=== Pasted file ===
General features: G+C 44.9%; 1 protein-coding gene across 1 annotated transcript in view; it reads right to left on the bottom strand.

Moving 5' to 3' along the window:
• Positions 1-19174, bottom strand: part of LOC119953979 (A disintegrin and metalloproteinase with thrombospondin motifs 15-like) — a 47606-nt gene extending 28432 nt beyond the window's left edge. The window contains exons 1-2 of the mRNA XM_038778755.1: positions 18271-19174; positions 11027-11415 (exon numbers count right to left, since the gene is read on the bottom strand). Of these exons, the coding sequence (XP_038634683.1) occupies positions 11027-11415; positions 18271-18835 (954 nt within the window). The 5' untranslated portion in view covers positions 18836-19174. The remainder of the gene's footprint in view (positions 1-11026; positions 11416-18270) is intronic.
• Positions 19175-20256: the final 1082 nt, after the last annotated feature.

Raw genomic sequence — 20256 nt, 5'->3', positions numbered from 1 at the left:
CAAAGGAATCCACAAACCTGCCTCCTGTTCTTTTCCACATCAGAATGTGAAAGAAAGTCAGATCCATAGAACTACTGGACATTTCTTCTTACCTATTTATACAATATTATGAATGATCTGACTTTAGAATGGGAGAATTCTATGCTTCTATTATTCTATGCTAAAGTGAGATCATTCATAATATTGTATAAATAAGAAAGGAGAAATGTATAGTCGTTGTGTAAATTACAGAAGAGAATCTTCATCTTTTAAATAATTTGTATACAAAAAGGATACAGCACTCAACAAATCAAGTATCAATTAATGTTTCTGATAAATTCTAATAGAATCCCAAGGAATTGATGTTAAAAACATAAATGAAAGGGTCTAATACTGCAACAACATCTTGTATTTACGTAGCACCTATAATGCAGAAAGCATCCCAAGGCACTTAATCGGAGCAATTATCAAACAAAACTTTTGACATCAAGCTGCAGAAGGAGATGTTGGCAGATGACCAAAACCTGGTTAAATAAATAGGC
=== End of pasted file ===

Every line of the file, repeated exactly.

General features: G+C 44.9%; 1 protein-coding gene across 1 annotated transcript in view; it reads right to left on the bottom strand.

Moving 5' to 3' along the window:
• Positions 1-19174, bottom strand: part of LOC119953979 (A disintegrin and metalloproteinase with thrombospondin motifs 15-like) — a 47606-nt gene extending 28432 nt beyond the window's left edge. The window contains exons 1-2 of the mRNA XM_038778755.1: positions 18271-19174; positions 11027-11415 (exon numbers count right to left, since the gene is read on the bottom strand). Of these exons, the coding sequence (XP_038634683.1) occupies positions 11027-11415; positions 18271-18835 (954 nt within the window). The 5' untranslated portion in view covers positions 18836-19174. The remainder of the gene's footprint in view (positions 1-11026; positions 11416-18270) is intronic.
• Positions 19175-20256: the final 1082 nt, after the last annotated feature.

Raw genomic sequence — 20256 nt, 5'->3', positions numbered from 1 at the left:
CAAAGGAATCCACAAACCTGCCTCCTGTTCTTTTCCACATCAGAATGTGAAAGAAAGTCAGATCCATAGAACTACTGGACATTTCTTCTTACCTATTTATACAATATTATGAATGATCTGACTTTAGAATGGGAGAATTCTATGCTTCTATTATTCTATGCTAAAGTGAGATCATTCATAATATTGTATAAATAAGAAAGGAGAAATGTATAGTCGTTGTGTAAATTACAGAAGAGAATCTTCATCTTTTAAATAATTTGTATACAAAAAGGATACAGCACTCAACAAATCAAGTATCAATTAATGTTTCTGATAAATTCTAATAGAATCCCAAGGAATTGATGTTAAAAACATAAATGAAAGGGTCTAATACTGCAACAACATCTTGTATTTACGTAGCACCTATAATGCAGAAAGCATCCCAAGGCACTTAATCGGAGCAATTATCAAACAAAACTTTTGACATCAAGCTGCAGAAGGAGATGTTGGCAGATGACCAAAACCTGGTTAAATAAATAGGC